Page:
I’d remarried; I’d had another kid, and was feeling much more optimistic about things in general. I was exploding heads just like any other young, normal North American boy.
So Scanners is the kind of movie you make to celebrate moving past the unpleasant experiences that led to The Brood. Fair enough, I’d say. But there’s a personal, individual aspect that’s missing from Scanners. This isn’t to suggest that an artist needs to be in the throes of misery in order to do great work, because that’s stupid, but I am left grasping for the kind of intangible quality, the mysterious element that is so commonly a part of Cronenberg’s work. As I said in the last installment of this series, The Brood works within a formula as well, but in that case the formula is inextricably bound up with the strangeness and the emotional punch that help make it so interesting, and so great. In Scanners, the formula is not so intimately tied with anything else. In a sense, I suppose The Brood and Scanners are similarly hitched to their formulas, but the difference is that Scanners carries nothing else along with.
All of which sounds very negative, and also puts me in the unusual-for-me position of seeming to rag on the concept of formula. As much as I loathe the phrase, and the thinking that leads to it, writing about Scanners has made it slightly (slightly!) easier to understand how someone can find themselves writing the words “It transcends its genre.” But please note, I haven’t said that, and if I ever do you have my permission to shoot me dead. It’s just that, and I suppose this should be obvious, all things being equal, “formula” is usually not as good as “formula plus something else.” And ultimately, Scanners doesn’t distinguish itself, in terms of concept, from similar films and novels that preceded it, like The Fury or Firestarter.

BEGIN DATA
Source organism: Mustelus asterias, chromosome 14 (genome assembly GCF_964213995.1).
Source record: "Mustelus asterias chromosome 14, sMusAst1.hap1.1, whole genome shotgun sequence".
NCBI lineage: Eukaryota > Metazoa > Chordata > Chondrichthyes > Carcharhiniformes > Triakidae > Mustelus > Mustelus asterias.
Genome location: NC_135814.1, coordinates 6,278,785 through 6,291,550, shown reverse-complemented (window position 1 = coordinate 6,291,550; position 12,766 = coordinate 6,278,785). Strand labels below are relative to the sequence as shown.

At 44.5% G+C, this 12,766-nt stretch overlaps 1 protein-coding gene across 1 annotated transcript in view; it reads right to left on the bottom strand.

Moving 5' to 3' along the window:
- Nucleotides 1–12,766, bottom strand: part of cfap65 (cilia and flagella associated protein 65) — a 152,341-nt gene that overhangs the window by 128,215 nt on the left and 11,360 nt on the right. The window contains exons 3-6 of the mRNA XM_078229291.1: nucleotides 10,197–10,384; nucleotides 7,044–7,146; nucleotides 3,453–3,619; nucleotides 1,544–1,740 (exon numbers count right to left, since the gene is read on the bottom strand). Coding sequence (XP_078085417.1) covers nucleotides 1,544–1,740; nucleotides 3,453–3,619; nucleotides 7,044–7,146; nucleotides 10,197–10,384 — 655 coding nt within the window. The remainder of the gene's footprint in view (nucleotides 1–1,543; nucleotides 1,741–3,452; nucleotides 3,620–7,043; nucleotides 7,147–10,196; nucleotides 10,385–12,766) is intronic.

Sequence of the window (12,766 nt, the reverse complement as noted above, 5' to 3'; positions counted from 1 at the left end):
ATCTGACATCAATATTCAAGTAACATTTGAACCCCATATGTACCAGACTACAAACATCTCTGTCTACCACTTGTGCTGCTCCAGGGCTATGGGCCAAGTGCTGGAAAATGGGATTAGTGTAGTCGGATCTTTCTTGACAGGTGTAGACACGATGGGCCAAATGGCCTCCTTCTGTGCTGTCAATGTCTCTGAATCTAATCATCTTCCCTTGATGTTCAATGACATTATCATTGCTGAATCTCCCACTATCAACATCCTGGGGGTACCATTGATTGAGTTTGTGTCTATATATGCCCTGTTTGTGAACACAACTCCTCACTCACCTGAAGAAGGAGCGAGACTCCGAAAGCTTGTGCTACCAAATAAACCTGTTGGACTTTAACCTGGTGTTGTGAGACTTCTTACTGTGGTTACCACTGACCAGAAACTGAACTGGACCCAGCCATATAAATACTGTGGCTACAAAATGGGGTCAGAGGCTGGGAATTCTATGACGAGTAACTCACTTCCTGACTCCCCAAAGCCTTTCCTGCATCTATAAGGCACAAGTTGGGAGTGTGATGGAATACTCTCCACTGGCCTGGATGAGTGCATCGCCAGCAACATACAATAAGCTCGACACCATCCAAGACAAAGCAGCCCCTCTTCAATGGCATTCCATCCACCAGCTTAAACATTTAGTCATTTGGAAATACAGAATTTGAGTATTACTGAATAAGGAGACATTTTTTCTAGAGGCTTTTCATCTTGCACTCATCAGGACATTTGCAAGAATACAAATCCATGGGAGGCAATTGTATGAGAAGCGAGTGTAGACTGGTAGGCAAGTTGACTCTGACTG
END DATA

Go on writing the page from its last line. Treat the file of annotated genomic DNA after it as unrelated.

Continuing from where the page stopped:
And of course we know this not only because of that Revok/Vale showdown, during which both men had to pull out every ounce of their power in the face of something at least as strong and dangerous as themselves, but also because, way back near the beginning, First Scanner, a man we can only assume had the ability to look at us funny and thereby cause us to hemorrhage, sat down to do what he believed was a routine task, thinking that later on he’d head on back to ConSec and file a report and maybe get lunch. But instead Darryl Revok sat down next to him, and caused him very brief but unspeakable anguish, before releasing him. If there’s something intriguing and mysterious to Scanners, it can be found in the head of First Scanner. For a few moments, anyhow.